For the Macarons

  • liquid from one 15 oz can of chickpeas; chickpeas saved for another use
  • 1/2 c. coconut sugar
  • 1 c. almond flour
  • 1/2 c. vegan  stevia powdered sugar
  • 1/8 c. loose early grey tea, about 6-7 tea bags
  • 1 tsp. vanilla infused bourbon, plus more as needed

For the icing

  • 2 T. organic non-hydrogenated shortening
  • 2 1/3 c. vegan stevia powdered sugar
  • 1 T. lemon extract, or more vanilla
  • a few Tbsp almond milk, as needed

Combine the ingredients in a medium-sized bowl and use a spatula to combine.  If you need a little more liquid to get the icing together, add a little almond milk to the mix, about a tablespoon at a time. Using another piping bag, gently pipe the icing onto one side of a macaron.


  1. In a small saucepan, bring your chickpea liquid to a boil.  When it boils, lower the heat slightly and allow it to simmer/reduce for 10 solid minutes – set a timer!  This boiling liquid will smell weird, FYI.  You want it to reduce to about 1/3 cup.
  2. While that’s reducing, combine the almond flour, powdered sugar, and tea leaves in the food processor.  Pulse to combine and run it for a minute or two.
  3. Transfer the powdery mix to the sifter and sift. Discard any large chunks that won’t go through the sifter.
  4. Measure out your coconut sugar.  Set it aside.
  5. Once your chickpea liquid has reduced, pour it into your stand mixer bowl and attach your whisk.  Turn the mixer on to a medium-high setting (about a 5-6 setting) and whisk for 2 solid minutes – set a timer!  The mixture should get frothy and foamy.
  6. Add the coconut sugar.  Beat the mixture on high for 5 minutes – again, set a timer!  This is the stage where the true magic happens. When you’re finished, the mixture should look like a meringue with stiff, glossy peaks.  After, add your teaspoon of vanilla and beat on high for 1 more minute.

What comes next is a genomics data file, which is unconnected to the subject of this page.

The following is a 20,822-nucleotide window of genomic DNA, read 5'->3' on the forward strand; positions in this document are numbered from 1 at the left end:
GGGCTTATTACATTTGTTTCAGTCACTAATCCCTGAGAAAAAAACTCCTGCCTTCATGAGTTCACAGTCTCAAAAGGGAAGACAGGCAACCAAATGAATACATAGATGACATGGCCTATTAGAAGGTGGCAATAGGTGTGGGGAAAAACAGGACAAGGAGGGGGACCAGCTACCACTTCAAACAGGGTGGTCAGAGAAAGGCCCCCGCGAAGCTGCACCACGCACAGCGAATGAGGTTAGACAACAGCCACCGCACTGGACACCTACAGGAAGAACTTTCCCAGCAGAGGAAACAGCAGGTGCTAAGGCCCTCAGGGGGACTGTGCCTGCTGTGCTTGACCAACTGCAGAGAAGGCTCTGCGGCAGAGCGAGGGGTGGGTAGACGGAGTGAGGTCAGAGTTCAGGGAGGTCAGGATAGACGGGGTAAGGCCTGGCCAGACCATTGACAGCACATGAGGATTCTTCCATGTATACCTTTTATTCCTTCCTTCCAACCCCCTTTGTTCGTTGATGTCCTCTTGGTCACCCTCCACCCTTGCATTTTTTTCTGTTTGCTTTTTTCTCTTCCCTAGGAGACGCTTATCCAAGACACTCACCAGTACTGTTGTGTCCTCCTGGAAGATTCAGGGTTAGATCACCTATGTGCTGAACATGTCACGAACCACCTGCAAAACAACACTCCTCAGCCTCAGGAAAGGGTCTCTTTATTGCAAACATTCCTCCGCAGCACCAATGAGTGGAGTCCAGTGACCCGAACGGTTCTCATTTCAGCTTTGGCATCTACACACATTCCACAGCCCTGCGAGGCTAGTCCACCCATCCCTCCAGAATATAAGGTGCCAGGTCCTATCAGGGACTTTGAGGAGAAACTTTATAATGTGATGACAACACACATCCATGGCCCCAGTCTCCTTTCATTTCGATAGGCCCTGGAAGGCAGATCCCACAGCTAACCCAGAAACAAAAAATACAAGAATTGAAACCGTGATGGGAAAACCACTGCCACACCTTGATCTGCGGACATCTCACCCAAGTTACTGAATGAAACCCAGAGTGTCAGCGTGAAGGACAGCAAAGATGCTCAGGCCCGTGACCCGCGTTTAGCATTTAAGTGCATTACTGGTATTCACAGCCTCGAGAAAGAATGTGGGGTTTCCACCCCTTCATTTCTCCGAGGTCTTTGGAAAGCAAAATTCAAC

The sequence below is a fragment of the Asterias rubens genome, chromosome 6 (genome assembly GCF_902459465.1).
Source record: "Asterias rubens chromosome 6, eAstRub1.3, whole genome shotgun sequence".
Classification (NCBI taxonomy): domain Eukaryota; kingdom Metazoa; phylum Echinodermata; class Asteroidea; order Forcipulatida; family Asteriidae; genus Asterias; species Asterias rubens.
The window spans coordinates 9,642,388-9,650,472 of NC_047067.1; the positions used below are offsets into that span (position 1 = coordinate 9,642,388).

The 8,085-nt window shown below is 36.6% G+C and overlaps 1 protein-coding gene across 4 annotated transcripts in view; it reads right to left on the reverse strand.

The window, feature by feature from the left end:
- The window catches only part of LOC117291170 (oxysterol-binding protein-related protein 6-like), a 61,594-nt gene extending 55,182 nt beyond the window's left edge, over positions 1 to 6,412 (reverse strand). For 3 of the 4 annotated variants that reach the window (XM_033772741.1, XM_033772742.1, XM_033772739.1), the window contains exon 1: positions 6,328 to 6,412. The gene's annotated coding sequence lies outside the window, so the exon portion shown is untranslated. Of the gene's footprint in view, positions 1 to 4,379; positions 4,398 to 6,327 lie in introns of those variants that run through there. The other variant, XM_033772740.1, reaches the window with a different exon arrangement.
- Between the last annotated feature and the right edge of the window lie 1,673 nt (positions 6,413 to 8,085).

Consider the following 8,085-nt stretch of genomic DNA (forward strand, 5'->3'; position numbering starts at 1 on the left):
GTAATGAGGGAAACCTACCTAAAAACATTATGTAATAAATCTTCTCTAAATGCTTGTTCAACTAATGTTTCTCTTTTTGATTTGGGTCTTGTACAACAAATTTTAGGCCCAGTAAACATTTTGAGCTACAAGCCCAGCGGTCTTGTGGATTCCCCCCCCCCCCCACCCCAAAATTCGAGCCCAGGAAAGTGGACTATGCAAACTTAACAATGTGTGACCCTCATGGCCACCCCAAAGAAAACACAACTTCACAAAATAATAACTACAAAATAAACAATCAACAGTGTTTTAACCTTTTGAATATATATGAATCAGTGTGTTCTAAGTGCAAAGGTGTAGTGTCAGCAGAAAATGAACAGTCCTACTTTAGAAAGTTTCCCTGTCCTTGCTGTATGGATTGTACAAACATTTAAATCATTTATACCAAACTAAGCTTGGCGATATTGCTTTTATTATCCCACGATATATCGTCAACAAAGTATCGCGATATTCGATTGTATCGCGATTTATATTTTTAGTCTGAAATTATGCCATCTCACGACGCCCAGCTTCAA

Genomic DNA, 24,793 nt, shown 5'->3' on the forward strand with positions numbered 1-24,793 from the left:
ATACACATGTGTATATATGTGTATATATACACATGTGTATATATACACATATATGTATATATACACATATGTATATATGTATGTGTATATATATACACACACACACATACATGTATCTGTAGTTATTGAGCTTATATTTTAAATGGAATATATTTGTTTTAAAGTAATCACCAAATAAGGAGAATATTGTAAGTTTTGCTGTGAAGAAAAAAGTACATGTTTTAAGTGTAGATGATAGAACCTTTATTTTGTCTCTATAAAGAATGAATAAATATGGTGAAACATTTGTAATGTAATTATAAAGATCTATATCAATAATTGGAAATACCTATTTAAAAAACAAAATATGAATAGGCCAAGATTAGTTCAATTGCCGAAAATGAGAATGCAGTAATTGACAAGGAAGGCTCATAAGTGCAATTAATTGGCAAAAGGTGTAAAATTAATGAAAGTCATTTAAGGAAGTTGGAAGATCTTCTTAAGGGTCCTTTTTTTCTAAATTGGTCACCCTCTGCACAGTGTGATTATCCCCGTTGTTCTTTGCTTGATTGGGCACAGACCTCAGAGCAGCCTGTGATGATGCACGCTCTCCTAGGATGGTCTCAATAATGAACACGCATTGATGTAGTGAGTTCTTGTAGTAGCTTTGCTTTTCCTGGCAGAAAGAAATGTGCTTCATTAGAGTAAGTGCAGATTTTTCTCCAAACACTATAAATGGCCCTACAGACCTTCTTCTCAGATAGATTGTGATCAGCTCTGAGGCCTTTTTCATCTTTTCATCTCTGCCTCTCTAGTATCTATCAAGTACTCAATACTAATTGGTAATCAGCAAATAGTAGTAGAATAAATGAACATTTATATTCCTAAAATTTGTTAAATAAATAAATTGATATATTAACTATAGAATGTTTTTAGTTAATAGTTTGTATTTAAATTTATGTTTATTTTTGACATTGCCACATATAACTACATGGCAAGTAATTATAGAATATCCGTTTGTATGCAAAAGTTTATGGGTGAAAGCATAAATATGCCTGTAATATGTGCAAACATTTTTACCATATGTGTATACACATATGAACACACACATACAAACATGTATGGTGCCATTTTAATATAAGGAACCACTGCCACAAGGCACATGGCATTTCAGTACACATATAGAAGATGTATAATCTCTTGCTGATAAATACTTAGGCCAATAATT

7. When your meringue is done, fold in the sifted mixture in thirds.  (Pour one-third in and fold.  Repeat.)  At this stage, I found that my batter was a little dry.  I added another teaspoon or two of vanilla to the batter.  You want it to be a thick, firm batter; but you also want it to be a little shiny.
  8. Load the batter into your piping bag with a spatula.  Snip a hole, about a half-inch from the end of the bag.  If hold the bag upright at a 90 degree angle, the batter should drip out slowly, most likely in small blobs.  If it’s runny, you have a problem.  If it’s stiff and not moving without help, you have a different problem!
  9. Pipe cookies the size of a quarter/half dollar onto your Silpat mats.  One thing I will recommend – doubling your baking sheets.  It keeps the bottoms from burning.  Repeat piping the batter until you run out of batter – or room.
  10. When you’re done piping, smack the cookie sheets on the counter a few times.  You want to get the macarons to smooth out and release any air bubbles inside.
  11. Allow the macarons to dry on the counter for 45 minutes to 1 hour.  They should be dry to the lightest touch.
  12. As the drying time winds down, preheat the oven to 205° F.
  13. Bake the macarons for 30 minutes.  When the 30 minutes have elapsed, turn the oven off and let the cookies sit in the closed oven for 15 minutes.  After those 15 minutes have elapsed, open the oven door and let them cool for another 15 minutes before removing them from the oven.